No, I think we, as a company, are probably as battle-tested as any company in our industry. We survived the Dot.com blowup when we started our business in the mid-‘90s. We survived the Great Recession in the 2008 financial crisis. We survived 9/11 and were able to continue operating our hotels even when travel really ceased after the terrorist attacks. I think we feel that we are equipped to handle whatever is thrown at us.

It’s not your first choice of how to spend the last 10 weeks, but we certainly are proud of the work ethic of our company, and that work ethic is ingrained throughout the entire company. I think that makes us especially equipped to handle something like this.

I’ve been at the office virtually every day during the pandemic. I think it’s important to note that we never shut down. Construction crews worked the entire time. Our people who run our apartment buildings were there every day providing services to the thousands of residents who live in our buildings. For the thousands of office workers in our buildings, we provided service to them albeit at reduced capacity. And the hotels continued to stay open.

Each day I visited a different construction site, hotel, apartment building. Part of being a leader is to make sure that you are out there with the frontline people.

What have the conversations with your tenants been like? Have they had difficulty paying rents or leases? 

Any tenant that we thought was in need of capital, we sat down with them. We helped dozens of our small tenants apply for the [Small Business Administration’s Paycheck Protection Program] PPP loan. [Barbara Neuse and her team] were very involved in explaining how the forms work and helping to make sure that our tenants were given the appropriate consideration at the various banks that we guided them to.

It hasn’t been much of a challenge for BPG then in terms of your loan and debt service obligations. Are you feeling any pressure?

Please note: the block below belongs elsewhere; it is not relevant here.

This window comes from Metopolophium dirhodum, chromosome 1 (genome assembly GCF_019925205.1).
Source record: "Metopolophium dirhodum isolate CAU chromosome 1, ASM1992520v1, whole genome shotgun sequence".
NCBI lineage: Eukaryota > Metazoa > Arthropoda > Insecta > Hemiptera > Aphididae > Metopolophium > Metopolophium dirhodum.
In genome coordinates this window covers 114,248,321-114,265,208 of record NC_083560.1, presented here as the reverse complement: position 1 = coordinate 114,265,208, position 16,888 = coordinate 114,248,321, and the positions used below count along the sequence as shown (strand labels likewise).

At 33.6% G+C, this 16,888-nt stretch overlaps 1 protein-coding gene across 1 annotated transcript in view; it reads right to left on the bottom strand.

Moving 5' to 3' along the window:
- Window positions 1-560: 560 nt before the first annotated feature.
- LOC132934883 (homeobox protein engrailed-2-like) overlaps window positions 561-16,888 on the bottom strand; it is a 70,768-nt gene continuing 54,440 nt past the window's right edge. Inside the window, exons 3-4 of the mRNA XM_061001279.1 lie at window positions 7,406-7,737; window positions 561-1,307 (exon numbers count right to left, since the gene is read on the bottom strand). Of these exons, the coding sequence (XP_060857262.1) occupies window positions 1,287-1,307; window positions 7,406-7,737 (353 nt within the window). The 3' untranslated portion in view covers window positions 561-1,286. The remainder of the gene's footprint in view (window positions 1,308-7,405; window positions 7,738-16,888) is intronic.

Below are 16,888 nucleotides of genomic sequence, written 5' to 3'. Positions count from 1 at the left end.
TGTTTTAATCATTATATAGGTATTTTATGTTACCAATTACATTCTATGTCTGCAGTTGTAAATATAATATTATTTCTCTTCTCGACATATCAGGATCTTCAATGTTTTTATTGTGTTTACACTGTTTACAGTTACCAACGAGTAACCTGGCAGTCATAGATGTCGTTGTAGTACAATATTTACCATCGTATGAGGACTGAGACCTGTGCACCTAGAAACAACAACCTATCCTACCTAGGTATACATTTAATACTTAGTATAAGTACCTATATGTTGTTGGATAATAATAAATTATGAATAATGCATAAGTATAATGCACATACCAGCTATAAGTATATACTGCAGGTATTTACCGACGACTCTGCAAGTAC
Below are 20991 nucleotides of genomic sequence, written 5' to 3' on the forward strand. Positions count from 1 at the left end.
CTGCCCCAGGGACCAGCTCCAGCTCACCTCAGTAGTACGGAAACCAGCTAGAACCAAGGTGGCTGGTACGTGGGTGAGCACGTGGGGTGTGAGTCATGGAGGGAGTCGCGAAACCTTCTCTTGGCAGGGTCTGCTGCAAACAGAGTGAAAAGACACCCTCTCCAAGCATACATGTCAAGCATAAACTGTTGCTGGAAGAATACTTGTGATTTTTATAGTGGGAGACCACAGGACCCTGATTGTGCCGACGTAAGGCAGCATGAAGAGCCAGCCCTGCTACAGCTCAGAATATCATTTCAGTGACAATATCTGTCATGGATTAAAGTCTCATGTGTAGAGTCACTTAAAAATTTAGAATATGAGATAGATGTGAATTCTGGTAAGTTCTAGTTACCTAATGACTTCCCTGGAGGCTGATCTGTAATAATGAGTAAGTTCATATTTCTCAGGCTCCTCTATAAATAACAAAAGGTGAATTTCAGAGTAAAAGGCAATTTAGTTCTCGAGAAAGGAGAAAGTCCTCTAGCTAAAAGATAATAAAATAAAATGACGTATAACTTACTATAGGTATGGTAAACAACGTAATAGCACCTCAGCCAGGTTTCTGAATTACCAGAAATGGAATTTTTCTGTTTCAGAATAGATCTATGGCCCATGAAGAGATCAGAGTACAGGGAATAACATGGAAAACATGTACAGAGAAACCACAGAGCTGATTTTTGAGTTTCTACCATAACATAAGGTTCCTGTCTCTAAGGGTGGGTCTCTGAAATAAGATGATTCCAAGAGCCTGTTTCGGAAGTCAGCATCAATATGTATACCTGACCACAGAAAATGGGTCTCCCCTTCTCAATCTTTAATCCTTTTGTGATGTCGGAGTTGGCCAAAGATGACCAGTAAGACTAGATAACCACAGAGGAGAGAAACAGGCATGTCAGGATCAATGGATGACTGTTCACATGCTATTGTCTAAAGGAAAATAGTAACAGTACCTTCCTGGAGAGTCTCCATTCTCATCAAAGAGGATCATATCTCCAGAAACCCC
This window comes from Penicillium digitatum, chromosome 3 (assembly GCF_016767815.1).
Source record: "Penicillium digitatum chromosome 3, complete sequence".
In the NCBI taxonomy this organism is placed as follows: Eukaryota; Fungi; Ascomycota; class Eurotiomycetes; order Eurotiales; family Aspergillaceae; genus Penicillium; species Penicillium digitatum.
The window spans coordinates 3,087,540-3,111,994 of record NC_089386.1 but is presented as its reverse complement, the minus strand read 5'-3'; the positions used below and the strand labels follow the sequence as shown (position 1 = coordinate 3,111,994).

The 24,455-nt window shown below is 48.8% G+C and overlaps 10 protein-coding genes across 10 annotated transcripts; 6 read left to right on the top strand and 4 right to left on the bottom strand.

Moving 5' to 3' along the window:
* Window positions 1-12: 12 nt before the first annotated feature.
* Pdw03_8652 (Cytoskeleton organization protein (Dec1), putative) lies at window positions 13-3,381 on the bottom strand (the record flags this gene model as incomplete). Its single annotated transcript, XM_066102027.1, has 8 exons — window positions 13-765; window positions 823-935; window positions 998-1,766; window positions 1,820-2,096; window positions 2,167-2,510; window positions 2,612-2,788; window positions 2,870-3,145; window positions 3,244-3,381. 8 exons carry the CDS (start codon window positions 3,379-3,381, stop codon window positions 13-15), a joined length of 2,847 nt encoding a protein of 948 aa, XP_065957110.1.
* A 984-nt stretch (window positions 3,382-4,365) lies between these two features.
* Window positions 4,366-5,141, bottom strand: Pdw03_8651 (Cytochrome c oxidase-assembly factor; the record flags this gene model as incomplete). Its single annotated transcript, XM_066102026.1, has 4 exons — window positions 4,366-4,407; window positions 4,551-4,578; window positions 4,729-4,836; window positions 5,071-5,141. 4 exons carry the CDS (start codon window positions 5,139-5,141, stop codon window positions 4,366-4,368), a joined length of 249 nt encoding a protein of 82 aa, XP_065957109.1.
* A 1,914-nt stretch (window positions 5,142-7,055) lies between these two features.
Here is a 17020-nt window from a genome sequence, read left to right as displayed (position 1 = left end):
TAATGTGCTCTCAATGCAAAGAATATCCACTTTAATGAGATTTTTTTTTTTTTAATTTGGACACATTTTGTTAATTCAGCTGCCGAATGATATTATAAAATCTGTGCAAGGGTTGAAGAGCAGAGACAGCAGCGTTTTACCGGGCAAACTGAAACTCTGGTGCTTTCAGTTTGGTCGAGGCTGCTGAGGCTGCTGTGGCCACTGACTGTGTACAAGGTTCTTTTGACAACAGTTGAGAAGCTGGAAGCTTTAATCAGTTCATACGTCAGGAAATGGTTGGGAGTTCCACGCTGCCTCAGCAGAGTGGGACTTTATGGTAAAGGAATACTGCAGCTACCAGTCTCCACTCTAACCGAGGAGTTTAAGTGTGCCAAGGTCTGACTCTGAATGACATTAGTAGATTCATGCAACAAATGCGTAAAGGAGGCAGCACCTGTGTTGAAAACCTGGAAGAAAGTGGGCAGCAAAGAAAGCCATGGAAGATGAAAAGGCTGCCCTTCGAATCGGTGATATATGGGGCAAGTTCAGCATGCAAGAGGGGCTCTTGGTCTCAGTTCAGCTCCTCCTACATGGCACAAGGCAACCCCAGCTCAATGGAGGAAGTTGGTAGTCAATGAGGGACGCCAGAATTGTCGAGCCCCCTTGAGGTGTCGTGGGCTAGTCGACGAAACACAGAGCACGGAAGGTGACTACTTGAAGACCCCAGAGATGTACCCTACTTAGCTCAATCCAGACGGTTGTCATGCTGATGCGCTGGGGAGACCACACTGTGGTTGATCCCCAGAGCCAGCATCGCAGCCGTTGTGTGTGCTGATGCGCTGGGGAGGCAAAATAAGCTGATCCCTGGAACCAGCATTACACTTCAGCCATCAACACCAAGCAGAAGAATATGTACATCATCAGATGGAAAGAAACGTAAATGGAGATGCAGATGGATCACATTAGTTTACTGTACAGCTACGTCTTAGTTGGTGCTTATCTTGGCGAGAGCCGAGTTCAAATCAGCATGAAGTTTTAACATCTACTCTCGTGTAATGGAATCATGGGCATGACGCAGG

No, it hasn’t been a problem. The hotels got the PPP and our tenants that needed the PPP received loans.

What do you think the leasing market looks like after the pandemic? Do you foresee changes in duration of terms, or the size of spaces leased?

I think that people are getting Zoom-fatigued. I don’t think working remotely is a long-term solution for most businesses. In the first month remote working was very, very efficient for us, but you start to lose the interpersonal touch. It’s hard to mentor someone. It’s hard to get a great idea when you’re working by yourself at your house.

I think teleconferencing works well for certain technology program companies but over time it probably is not a great way to grow a business. I’ve told all of our people in our company town halls that our competitive advantage as a company is going to be that we will be working in person in the office.

In terms of Wilmington, the densification of the suburban market is very tight, but the downtown market is not. And I think you’ll see these companies have to take more space because they will not be able to have the densification of the office space as they are used to. Over time, even if companies have some people work remotely, I think that will be offset by the need to have more space per employee.